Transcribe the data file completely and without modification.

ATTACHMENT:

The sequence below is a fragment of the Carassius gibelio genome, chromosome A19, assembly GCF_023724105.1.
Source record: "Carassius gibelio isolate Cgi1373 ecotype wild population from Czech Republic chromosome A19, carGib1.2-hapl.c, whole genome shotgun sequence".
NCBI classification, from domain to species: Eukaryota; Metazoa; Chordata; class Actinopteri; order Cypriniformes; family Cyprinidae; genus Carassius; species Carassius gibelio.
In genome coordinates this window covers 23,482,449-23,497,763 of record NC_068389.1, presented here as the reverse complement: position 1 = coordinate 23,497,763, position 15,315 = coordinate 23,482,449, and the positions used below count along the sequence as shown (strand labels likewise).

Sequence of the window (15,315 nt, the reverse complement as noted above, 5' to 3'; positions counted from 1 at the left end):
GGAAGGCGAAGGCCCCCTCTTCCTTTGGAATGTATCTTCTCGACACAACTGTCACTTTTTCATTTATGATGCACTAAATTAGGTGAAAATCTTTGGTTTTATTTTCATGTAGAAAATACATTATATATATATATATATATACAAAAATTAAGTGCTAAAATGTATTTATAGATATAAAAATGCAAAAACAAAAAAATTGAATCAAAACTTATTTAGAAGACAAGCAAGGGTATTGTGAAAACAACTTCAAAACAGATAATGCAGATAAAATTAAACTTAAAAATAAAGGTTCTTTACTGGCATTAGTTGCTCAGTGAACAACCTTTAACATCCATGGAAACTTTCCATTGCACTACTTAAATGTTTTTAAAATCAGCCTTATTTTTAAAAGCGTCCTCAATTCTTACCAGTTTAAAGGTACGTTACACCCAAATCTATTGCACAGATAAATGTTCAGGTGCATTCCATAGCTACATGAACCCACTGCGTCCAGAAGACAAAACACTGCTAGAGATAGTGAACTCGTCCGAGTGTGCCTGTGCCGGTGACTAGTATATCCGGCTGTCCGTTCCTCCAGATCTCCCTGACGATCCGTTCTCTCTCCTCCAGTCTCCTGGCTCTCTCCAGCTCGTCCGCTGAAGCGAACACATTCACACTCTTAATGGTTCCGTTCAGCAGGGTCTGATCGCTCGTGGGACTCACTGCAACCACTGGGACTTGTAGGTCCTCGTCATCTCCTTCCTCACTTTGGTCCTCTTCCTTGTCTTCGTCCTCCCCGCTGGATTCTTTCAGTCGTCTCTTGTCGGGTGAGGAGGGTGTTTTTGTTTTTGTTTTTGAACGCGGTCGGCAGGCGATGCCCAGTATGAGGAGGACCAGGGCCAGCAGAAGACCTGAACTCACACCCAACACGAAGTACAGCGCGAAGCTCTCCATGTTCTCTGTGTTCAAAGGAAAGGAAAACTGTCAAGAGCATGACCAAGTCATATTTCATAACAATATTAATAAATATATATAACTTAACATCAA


The sequence below is a fragment of the Carassius gibelio genome, chromosome A19, assembly GCF_023724105.1.
Source record: "Carassius gibelio isolate Cgi1373 ecotype wild population from Czech Republic chromosome A19, carGib1.2-hapl.c, whole genome shotgun sequence".
NCBI classification, from domain to species: Eukaryota; Metazoa; Chordata; class Actinopteri; order Cypriniformes; family Cyprinidae; genus Carassius; species Carassius gibelio.
In genome coordinates this window covers 23,482,449-23,497,763 of record NC_068389.1, presented here as the reverse complement: position 1 = coordinate 23,497,763, position 15,315 = coordinate 23,482,449, and the positions used below count along the sequence as shown (strand labels likewise).

Sequence of the window (15,315 nt, the reverse complement as noted above, 5' to 3'; positions counted from 1 at the left end):
GGAAGGCGAAGGCCCCCTCTTCCTTTGGAATGTATCTTCTCGACACAACTGTCACTTTTTCATTTATGATGCACTAAATTAGGTGAAAATCTTTGGTTTTATTTTCATGTAGAAAATACATTATATATATATATATATATACAAAAATTAAGTGCTAAAATGTATTTATAGATATAAAAATGCAAAAACAAAAAAATTGAATCAAAACTTATTTAGAAGACAAGCAAGGGTATTGTGAAAACAACTTCAAAACAGATAATGCAGATAAAATTAAACTTAAAAATAAAGGTTCTTTACTGGCATTAGTTGCTCAGTGAACAACCTTTAACATCCATGGAAACTTTCCATTGCACTACTTAAATGTTTTTAAAATCAGCCTTATTTTTAAAAGCGTCCTCAATTCTTACCAGTTTAAAGGTACGTTACACCCAAATCTATTGCACAGATAAATGTTCAGGTGCATTCCATAGCTACATGAACCCACTGCGTCCAGAAGACAAAACACTGCTAGAGATAGTGAACTCGTCCGAGTGTGCCTGTGCCGGTGACTAGTATATCCGGCTGTCCGTTCCTCCAGATCTCCCTGACGATCCGTTCTCTCTCCTCCAGTCTCCTGGCTCTCTCCAGCTCGTCCGCTGAAGCGAACACATTCACACTCTTAATGGTTCCGTTCAGCAGGGTCTGATCGCTCGTGGGACTCACTGCAACCACTGGGACTTGTAGGTCCTCGTCATCTCCTTCCTCACTTTGGTCCTCTTCCTTGTCTTCGTCCTCCCCGCTGGATTCTTTCAGTCGTCTCTTGTCGGGTGAGGAGGGTGTTTTTGTTTTTGTTTTTGAACGCGGTCGGCAGGCGATGCCCAGTATGAGGAGGACCAGGGCCAGCAGAAGACCTGAACTCACACCCAACACGAAGTACAGCGCGAAGCTCTCCATGTTCTCTGTGTTCAAAGGAAAGGAAAACTGTCAAGAGCATGACCAAGTCATATTTCATAACAATATTAATAAATATATATAACTTAACATCAA